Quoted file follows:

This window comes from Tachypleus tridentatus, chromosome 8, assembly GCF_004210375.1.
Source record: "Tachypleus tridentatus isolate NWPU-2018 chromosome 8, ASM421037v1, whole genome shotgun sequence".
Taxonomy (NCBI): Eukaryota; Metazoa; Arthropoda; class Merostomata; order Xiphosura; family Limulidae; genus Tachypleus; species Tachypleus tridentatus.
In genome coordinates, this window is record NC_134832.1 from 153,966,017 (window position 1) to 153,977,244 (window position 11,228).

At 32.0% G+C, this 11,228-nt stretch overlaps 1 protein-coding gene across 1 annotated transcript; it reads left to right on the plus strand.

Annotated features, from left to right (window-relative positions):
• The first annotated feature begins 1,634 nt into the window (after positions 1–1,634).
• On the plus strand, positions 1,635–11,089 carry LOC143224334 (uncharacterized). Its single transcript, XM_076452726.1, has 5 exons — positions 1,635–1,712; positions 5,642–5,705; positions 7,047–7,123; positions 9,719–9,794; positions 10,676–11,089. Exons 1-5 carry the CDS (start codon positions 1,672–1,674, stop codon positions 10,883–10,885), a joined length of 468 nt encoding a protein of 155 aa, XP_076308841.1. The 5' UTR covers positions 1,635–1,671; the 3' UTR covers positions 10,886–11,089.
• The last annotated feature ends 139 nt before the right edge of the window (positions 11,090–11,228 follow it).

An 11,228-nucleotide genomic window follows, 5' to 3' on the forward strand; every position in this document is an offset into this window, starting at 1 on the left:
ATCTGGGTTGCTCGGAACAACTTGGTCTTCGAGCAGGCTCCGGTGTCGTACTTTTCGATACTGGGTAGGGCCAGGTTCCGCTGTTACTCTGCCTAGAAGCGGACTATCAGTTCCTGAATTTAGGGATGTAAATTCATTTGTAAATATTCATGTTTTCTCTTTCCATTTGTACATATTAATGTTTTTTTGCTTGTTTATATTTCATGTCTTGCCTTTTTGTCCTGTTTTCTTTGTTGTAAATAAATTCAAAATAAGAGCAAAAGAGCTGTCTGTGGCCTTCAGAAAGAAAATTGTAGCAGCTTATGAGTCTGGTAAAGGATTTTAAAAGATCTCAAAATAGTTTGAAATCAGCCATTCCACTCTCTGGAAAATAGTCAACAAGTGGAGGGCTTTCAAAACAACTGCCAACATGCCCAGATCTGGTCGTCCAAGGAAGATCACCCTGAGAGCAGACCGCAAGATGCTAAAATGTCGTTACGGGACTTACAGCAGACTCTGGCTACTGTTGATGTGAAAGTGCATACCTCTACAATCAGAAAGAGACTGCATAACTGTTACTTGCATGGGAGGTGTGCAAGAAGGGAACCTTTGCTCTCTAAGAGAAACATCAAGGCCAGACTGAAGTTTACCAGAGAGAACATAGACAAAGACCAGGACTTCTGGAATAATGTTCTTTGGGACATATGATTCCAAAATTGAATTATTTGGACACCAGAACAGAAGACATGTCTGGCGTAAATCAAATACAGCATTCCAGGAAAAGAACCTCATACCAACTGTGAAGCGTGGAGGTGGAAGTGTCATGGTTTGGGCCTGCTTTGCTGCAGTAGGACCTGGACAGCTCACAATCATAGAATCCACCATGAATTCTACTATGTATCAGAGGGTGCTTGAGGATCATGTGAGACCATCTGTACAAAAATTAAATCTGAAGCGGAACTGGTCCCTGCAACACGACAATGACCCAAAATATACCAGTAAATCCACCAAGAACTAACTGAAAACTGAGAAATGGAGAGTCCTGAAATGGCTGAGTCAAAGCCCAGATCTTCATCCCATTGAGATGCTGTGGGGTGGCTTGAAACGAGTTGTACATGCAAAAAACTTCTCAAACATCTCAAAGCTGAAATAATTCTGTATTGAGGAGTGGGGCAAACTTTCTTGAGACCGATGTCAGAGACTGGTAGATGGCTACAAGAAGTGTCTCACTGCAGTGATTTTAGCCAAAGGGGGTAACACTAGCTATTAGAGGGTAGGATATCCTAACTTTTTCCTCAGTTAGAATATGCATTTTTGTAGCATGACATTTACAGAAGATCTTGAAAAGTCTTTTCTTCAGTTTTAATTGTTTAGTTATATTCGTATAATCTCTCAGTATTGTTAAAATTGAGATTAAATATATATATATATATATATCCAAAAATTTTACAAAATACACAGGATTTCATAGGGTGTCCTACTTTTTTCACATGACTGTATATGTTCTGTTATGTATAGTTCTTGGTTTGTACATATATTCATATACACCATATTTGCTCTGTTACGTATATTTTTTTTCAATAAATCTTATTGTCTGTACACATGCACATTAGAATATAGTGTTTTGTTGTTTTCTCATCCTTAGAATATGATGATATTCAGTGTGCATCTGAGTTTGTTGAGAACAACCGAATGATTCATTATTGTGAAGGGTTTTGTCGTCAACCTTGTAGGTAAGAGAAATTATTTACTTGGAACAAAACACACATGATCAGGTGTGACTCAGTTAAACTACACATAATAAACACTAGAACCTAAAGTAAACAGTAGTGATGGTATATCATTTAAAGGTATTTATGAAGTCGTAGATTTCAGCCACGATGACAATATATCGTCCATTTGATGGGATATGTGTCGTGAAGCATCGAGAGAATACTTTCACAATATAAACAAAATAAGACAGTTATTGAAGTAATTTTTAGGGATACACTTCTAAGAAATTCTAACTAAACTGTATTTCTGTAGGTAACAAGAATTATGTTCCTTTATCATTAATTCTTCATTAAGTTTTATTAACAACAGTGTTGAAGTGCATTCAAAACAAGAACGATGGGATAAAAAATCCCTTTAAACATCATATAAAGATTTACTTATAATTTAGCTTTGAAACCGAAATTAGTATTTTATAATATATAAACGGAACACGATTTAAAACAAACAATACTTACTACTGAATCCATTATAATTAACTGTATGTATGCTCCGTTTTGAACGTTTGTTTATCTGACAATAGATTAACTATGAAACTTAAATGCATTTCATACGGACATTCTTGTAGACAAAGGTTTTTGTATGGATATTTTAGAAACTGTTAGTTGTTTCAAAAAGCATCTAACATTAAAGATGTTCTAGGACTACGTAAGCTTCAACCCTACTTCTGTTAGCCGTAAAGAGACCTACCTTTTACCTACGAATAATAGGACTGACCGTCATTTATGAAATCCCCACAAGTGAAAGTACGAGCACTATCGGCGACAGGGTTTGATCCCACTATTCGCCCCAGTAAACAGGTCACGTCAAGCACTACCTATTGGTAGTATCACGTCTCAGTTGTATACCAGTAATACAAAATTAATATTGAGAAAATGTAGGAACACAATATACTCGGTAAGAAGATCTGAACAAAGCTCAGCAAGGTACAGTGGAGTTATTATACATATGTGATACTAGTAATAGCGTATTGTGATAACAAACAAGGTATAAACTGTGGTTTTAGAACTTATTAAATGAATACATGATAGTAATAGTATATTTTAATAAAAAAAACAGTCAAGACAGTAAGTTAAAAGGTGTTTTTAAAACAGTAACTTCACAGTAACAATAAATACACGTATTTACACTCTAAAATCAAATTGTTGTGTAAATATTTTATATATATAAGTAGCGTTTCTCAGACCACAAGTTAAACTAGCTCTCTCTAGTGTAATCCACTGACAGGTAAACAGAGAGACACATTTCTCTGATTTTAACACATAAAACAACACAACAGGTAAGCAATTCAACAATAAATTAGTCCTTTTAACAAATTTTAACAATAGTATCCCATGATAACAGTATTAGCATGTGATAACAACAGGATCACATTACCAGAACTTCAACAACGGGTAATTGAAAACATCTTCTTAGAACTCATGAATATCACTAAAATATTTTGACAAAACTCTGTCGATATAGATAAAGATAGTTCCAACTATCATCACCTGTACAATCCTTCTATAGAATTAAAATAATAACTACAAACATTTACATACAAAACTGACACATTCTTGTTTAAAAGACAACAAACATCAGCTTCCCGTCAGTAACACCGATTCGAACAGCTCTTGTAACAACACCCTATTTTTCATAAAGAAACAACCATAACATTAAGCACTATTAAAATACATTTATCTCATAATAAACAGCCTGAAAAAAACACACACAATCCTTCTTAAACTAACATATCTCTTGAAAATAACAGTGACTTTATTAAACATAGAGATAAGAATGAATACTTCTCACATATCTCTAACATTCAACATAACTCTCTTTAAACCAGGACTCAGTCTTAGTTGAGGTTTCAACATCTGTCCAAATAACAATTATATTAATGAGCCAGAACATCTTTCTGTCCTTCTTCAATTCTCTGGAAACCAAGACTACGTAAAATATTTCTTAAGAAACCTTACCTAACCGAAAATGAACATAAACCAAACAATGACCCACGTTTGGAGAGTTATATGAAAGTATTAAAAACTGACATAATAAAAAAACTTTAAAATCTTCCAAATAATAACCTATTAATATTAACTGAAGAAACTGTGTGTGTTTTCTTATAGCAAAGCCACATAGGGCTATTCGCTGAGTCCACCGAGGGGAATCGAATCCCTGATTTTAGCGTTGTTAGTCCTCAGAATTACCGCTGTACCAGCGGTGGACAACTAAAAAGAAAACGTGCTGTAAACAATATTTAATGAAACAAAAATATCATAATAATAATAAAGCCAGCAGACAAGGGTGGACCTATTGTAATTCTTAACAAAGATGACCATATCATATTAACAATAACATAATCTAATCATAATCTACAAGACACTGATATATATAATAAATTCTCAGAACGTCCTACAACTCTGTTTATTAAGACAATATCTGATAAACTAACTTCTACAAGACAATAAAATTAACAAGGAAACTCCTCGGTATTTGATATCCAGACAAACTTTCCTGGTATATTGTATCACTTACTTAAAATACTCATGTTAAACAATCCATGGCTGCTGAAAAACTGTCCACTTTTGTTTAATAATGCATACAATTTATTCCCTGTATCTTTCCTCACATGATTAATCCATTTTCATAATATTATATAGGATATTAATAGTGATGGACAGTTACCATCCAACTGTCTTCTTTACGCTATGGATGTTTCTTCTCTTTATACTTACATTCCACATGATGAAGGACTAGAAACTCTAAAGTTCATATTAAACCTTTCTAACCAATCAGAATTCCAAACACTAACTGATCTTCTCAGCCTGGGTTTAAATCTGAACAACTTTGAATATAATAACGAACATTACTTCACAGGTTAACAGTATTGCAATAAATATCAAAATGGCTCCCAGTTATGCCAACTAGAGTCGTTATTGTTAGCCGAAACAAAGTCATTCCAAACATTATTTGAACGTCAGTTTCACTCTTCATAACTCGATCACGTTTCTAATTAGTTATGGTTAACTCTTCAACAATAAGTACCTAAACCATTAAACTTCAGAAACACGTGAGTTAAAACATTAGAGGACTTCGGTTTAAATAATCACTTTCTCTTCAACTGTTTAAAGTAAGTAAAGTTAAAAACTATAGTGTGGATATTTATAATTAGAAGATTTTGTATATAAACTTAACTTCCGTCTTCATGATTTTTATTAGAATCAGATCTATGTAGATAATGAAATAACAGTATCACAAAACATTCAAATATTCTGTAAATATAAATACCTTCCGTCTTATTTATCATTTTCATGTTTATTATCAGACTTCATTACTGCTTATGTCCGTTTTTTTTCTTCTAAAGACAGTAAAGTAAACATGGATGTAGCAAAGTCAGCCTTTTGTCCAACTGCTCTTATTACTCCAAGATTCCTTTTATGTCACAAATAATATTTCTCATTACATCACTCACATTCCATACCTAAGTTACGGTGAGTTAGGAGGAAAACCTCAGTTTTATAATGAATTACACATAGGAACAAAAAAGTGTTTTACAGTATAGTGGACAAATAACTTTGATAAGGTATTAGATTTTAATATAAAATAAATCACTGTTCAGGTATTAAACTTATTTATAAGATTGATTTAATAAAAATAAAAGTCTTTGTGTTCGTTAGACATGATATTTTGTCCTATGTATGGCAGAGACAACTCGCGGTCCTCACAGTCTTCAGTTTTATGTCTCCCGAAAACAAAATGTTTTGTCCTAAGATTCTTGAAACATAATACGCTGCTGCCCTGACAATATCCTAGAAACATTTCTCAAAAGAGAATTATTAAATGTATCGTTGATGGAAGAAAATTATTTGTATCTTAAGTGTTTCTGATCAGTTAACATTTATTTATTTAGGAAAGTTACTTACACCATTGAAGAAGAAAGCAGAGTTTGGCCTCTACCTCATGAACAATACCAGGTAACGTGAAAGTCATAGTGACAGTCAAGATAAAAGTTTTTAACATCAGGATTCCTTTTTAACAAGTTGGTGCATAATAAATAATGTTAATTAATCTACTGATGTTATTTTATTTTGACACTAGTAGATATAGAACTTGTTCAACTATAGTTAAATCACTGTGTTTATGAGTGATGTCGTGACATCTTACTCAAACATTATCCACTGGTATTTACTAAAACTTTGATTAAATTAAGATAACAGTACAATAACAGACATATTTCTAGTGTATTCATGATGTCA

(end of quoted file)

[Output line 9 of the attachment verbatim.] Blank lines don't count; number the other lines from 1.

• The last annotated feature ends 139 nt before the right edge of the window (positions 11,090–11,228 follow it).